By Salman Javed –
The plight of the Indus River Dolphins is well known by now due to the efforts of the World Wildlife Fund in Pakistan, less known is the plight of the Asian Black Bear, the Goitered Gazelle, the Markhor, the Sand Cat and the imperiously beautiful Snow Leopard. These are just some of the animals threatened with extinction in this country.
Fueled by industry and large scale development projects, the ecological trend of loss, fragmentation and degradation of natural habitats, like forest areas, rangelands, freshwater and marine ecosystems, are reducing biodiversity and the population of native animal and plant species.
There is a pressing need to not only make practical efforts at conservation of wildlife and nature, but also to create enough social awareness that unchecked industry and infrastructure growth can at least start being questioned.
Pakistan inherited several laws for environmental protection from the British Raj and new policies regarding this issue have continuously been formulated since its independence. Environmental protection and ecology are included in the parallel legislative list of Pakistan’s 1973 constitution. In 1983, the Pakistan Environmental Protection Ordinance was approved. This highlighted the need to have a framework of environmental laws in Pakistan to deal with emerging national issues related to the environment.
Meanwhile, wildlife conservation legislation inherited from the British was superseded by the West Pakistan Wildlife Protection Ordinance, 1959. Apart from prohibiting the killing of certain species of fauna, this legislation made provision for the declaration of Game Sanctuaries, in which hunting was prohibited, and Game Reserves in which hunting was controlled under license, but did not protect the habitat against settlement, cultivation, grazing and other forms of exploitation.
A Wildlife Enquiry Committee was set up in 1968 to review inter alia the existing conservation legislation based on recommendation by World Wildlife Fund. The legislation was drafted by this committee and with minor modifications was subsequently adopted at provincial level through the provisions of various acts and ordinances.
This was the first time in the history of Pakistan that wildlife legislation made an attempt to provide for the conservation of habitat, although limited to protected areas and species other than game animals. These initiatives resulted in the establishment of 4 National Parks, 44 Wildlife Sanctuaries and 65 Game reserves by the year 1978.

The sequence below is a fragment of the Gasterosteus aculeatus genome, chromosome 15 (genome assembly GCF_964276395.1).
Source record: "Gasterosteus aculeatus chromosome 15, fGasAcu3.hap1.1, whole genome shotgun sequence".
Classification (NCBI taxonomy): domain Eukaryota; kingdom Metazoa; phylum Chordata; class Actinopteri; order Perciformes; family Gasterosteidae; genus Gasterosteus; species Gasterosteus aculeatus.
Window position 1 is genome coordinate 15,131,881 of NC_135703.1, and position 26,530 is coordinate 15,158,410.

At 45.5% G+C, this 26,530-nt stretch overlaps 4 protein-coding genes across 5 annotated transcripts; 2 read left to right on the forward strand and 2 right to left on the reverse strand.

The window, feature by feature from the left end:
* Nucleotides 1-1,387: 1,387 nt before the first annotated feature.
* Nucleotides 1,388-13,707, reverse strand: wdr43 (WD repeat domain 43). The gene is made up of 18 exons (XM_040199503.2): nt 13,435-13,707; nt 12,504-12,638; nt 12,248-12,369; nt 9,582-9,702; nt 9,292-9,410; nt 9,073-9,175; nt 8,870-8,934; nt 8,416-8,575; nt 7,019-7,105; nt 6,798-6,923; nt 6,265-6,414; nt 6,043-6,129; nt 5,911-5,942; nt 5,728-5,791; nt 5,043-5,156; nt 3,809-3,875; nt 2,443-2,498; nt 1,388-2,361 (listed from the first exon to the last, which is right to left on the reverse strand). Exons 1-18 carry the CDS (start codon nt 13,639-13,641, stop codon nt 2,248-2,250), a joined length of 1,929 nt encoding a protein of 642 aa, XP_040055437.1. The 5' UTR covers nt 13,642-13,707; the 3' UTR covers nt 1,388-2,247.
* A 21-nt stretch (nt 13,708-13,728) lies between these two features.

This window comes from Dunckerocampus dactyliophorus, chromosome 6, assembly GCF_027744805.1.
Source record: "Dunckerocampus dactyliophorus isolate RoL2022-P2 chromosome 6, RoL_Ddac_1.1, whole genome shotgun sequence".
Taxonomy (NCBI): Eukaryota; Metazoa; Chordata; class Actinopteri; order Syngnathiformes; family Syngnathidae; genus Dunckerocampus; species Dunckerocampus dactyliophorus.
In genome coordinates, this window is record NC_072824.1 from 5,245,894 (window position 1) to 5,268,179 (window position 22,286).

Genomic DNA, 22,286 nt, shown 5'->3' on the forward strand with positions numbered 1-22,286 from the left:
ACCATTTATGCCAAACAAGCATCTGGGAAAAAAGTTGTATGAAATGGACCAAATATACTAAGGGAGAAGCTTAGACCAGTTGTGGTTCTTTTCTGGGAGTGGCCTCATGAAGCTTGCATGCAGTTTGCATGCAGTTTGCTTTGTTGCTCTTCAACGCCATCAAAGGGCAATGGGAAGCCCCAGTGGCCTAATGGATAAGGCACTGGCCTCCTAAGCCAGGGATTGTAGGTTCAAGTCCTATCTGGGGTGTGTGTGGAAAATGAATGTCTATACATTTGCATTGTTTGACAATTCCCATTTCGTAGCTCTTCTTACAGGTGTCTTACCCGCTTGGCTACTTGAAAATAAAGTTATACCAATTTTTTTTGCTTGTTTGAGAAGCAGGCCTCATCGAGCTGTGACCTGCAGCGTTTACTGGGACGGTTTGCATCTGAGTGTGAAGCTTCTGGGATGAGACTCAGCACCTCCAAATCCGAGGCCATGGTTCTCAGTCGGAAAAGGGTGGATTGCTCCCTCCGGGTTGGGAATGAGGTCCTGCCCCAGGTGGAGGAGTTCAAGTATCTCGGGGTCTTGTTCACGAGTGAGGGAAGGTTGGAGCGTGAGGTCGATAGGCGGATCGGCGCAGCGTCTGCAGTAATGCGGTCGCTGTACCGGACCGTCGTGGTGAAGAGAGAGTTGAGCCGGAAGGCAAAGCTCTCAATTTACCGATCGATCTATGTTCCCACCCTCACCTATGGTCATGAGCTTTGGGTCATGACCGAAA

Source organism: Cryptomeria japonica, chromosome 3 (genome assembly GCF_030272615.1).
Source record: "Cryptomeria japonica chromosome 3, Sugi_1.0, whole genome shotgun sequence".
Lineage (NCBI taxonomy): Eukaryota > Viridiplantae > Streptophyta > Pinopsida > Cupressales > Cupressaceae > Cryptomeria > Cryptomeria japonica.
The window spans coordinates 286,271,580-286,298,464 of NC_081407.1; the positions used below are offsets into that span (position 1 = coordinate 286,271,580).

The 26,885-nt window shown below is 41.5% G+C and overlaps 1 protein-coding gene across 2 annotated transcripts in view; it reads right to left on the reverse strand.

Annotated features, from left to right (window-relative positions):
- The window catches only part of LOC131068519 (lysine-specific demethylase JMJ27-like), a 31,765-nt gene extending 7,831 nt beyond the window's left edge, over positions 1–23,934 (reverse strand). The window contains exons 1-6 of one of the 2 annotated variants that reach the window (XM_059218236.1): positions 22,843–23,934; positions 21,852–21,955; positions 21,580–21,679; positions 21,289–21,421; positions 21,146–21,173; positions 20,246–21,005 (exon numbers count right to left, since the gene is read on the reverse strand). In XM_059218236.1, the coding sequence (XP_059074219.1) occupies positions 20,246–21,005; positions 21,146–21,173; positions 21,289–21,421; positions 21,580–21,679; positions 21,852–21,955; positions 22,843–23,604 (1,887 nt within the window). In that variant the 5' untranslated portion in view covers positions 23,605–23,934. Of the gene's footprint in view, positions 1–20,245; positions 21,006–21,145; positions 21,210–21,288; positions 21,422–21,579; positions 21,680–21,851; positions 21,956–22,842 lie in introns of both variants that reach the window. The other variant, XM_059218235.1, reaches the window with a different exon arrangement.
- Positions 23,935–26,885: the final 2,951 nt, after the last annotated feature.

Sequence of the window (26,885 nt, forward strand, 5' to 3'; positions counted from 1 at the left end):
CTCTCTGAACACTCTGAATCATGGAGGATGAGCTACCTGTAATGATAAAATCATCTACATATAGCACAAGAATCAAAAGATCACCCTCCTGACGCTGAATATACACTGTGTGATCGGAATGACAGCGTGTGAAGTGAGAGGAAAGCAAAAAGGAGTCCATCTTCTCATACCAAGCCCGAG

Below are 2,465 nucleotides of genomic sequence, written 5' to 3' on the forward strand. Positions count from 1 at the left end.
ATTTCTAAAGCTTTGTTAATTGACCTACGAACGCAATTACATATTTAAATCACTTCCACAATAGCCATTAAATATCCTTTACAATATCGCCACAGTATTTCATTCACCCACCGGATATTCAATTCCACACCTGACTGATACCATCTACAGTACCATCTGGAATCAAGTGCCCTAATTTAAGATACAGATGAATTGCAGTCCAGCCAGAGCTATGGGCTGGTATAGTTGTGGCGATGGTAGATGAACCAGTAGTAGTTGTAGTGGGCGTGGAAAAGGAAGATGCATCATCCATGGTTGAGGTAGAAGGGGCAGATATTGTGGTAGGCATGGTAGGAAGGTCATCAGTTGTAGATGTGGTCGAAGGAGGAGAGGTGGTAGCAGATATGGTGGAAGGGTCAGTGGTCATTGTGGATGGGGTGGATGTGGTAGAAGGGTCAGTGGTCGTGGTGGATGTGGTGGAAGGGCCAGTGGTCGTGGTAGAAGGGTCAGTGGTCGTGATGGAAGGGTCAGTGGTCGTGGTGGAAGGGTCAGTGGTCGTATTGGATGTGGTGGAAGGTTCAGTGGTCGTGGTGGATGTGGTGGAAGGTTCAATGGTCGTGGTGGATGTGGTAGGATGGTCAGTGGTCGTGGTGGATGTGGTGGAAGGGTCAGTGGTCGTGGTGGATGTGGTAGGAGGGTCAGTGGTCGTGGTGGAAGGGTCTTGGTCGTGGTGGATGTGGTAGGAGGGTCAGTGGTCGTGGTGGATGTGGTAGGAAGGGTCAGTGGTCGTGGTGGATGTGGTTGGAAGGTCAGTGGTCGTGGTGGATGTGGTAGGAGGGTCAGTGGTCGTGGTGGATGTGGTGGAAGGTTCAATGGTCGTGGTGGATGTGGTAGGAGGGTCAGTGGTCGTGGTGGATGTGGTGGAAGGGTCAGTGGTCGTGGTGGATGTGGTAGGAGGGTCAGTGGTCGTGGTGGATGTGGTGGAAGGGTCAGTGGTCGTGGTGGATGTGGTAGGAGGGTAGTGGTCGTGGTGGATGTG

Following the recommendations of the Wildlife Enquiry Committee, a National Council for Conservation of Wildlife was established in July 1974. The NCCW has played an important role in encouraging the provincial wildlife departments for better management of protected areas particularly National Parks. Provincial Wild Life Departments are also encouraged to bring more areas under the protected network. NCCW in collaboration with provincial governments have been battling hard against bear, dog, mongoose and boar baiting.
As a result of the efforts of the NCCWA, by the year 2000 there was a network of 225 Protected Areas comprising 14 National Parks, 99 Wildlife Sanctuaries, 96 Game Reserves, and 16 Unclassified Reserves (private, proposed or recommended) in Pakistan. The total area covered by these Protected Areas was 9,170,121 hectares which made up an impressive 10.4% of the total land area in the country.
Protected Areas are cordoned off from unrestricted public access, most National Parks have are ticketed and have maintenance and security details, while Game Reserves need special licenses issued by authorities like the local Wildlife Warden and provincial Wildlife Departments. Pakistan has declared 96 Game Reserves to be included in the Protected Areas, but the conservation activities are not implemented properly. Game Reserves, particularly on private lands, receive minimal protection due to the lack of legal provisions on land use.
The administration of National Parks is also handled by the provincial Wildlife Departments. After the implementation of the Biodiversity Action Plan, five new National Parks in (the now) Khyber Pakhtunkhwa and Azad Jammu Kashmir were established in 2005, bringing the total number of National Parks in this country to 19.
Some of the more famous ones include the Lal Sahunra National Park (Punjab), Kirthar National Park (Sindh), Khujrab National Park (KP), Chiltan Hazar Ganji National Park (Balochistan), Margalla Hills National Park (Islamabad) and Chitral Gol National Park (KP).